Carbon dioxide ‘driving fish mad’

Rising carbon dioxide (CO2) levels in the oceans are affecting the brains and central nervous systems of fish, literally driving them crazy, it was reported this week.

A team of scientists said about 2.3-billion tonnes of human CO2 emissions dissolved in the world’s oceans every year, causing changes in the chemical environment of the water in which fish and other species lived. Increased carbon concentrations interfere with fishes’ neurochemistry, confusing them and affecting their ability to hear, smell, turn and evade predators.

“All fish could, in principle, be affected, but the ones at most risk are probably those with high metabolic rates that need to expose a large gill surface area to the water to get the oxygen they need. They will then also be more exposed to the water CO2 level,” Professor Göran E Nilsson told the Mail & Guardian.

“Fish in the Southern African oceans will be at the same risk as in other oceans. Those that normally inhabit a stable environment with stable CO2 levels, like pelagic sea fishes [those living in the upper levels of the oceans], are probably more at risk as they may lack the proper capacities to adapt to rising CO2. This could include species like tuna and small coral reef fishes.”

Professor Horst Kaiser, of the department of ichthyology and fisheries science at Rhodes University, was not aware of any South African researchers working on this topic, but said “it seems reasonable to assume that the findings done by our Australian colleagues would also be valid for South African waters. In fact, the fish species they worked on occur in our region”.

The problem could have a serious impact on the precarious state of South African fisheries, which provide a livelihood for at least 143 000 people. Nearly 50% of local marine resources are already fully exploited and 15% are overexploited.

The study, which was led by Nilsson of the department of molecular biosciences at the University of Oslo, and Professor Philip Munday from the James Cook University in Australia, was conducted at the Lizard Island research station on the Great Barrier Reef. The results were published the journal Nature Climate Change.

Past research shows that high CO2 in the water affects sense of smell
Munday and his colleagues had previously shown that the sense of smell of young coral reef fish was harmed by higher CO2 in the water, as they found it harder to find a reef to settle on and to detect the smell of a predator fish. Although fish normally avoid the smell of a predator, those exposed to CO2 become attracted to it.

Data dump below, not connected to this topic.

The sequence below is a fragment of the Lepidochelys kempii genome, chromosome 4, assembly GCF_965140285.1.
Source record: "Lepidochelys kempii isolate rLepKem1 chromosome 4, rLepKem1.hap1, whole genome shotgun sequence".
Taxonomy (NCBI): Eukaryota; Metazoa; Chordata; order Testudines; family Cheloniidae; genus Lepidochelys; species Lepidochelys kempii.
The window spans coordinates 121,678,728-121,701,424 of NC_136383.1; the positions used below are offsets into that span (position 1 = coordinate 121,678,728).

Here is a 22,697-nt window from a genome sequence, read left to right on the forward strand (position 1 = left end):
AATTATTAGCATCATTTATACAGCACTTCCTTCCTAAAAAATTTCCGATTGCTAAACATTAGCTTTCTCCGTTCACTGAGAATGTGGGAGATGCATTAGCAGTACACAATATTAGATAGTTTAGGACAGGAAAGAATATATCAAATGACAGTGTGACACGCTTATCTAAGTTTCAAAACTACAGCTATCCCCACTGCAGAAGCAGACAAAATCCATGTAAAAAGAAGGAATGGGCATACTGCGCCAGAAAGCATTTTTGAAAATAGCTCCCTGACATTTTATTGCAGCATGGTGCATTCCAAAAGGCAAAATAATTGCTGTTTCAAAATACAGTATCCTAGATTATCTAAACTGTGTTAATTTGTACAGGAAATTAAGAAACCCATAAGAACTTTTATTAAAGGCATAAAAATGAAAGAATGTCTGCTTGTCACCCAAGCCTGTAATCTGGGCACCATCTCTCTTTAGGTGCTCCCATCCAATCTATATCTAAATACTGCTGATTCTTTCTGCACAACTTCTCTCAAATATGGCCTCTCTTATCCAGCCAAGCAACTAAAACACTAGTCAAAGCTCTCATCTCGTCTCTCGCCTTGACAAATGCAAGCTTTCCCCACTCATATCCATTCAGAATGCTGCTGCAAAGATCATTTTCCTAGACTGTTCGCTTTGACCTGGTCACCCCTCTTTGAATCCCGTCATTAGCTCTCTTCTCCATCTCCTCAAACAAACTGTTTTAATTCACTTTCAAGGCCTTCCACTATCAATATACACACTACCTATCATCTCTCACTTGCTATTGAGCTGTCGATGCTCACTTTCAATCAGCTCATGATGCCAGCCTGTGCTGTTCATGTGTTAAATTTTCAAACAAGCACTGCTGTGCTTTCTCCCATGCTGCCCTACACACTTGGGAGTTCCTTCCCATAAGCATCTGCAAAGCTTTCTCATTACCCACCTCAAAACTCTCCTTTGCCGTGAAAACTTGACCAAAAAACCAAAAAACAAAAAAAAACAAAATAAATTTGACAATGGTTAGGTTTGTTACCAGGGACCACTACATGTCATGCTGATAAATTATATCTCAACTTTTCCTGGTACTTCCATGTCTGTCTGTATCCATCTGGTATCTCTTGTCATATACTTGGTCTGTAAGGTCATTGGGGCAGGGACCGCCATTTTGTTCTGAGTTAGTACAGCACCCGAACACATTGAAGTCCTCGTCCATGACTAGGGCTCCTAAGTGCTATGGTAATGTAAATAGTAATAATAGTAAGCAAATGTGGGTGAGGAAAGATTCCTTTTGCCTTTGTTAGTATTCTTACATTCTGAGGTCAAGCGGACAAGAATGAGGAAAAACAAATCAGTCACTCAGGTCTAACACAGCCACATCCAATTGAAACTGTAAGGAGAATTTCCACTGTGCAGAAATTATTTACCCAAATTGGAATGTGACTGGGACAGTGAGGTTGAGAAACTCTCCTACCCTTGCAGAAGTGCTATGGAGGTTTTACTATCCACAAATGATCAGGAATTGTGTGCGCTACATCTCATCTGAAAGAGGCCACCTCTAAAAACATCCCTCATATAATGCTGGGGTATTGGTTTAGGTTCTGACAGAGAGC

Other experiments showed that the fish also lost their natural instinct to turn left or right, an important factor in schooling behaviour. “This makes them more vulnerable, as lone fish are easily eaten by predators,” Munday said.

The team then examined whether fishes’ sense of hearing — used to locate and home in on reefs at night and avoid them during the day — was affected. “The answer is, yes, it was. They were confused and no longer avoided reef sounds during the day. Being attracted to reefs during daylight would make them easy meat for predators.”

Their latest research showed that high levels of CO2 stimulate a receptor in the fish brain called GABA-A, leading to a reversal in its normal function and over-excitement of some nerve signals.

Although most animals with brains have GABA-A receptors, the team said the effects of elevated CO2 were likely to be felt most by those living in water because they normally have lower CO2 blood levels. The main impact is likely to be felt by some crustaceans and by most fish, especially those that used a lot of oxygen.

“We’ve found that elevated CO2 in the oceans can directly interfere with fish neurotransmitter function, which poses a direct and previously unknown threat to sea life,” Munday and Nilsson said.

South Africa’s department of fisheries announced this week it would not extend the recreational West Coast rock lobster season “in the best interest of this species that was almost depleted not long ago”.

Other species classified as collapsed include some of the most popular seafoods such as kabeljou and geelbek, according to a report published by the World Wide Fund for Nature South Africa last November.

“The status of many of South Africa’s linefish species is particularly worrying, with almost 70% of the commercial species considered collapsed,” the report said.

The South African commercial fisheries industry is worth about R5-billion annually. In the impoverished Eastern Cape region, R500-million in foreign revenue is generated by squid fishing every year.

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Fiona Macleod
Fiona Macleod

Fiona Macleod is an environmental writer for the Mail & Guardian newspaper and editor of the M&G Greening the Future and Investing in the Future supplements.

She is also editor of Lowveld Living magazine in Mpumalanga.

An award-winning journalist, she was previously environmental editor of the M&G for 10 years and was awarded the Nick Steele award for environmental conservation.

She is a former editor of Earthyear magazine, chief sub-editor and assistant editor of the M&G, editor-in-chief of HomeGrown magazines, managing editor of True Love and production editor of The Executive.

She served terms on the judging panels of the SANParks Kudu Awards and The Green Trust Awards. She also worked as a freelance writer, editor and producer of several books, including Your Guide to Green Living, A Social Contract: The Way Forward and Fighting for Justice.

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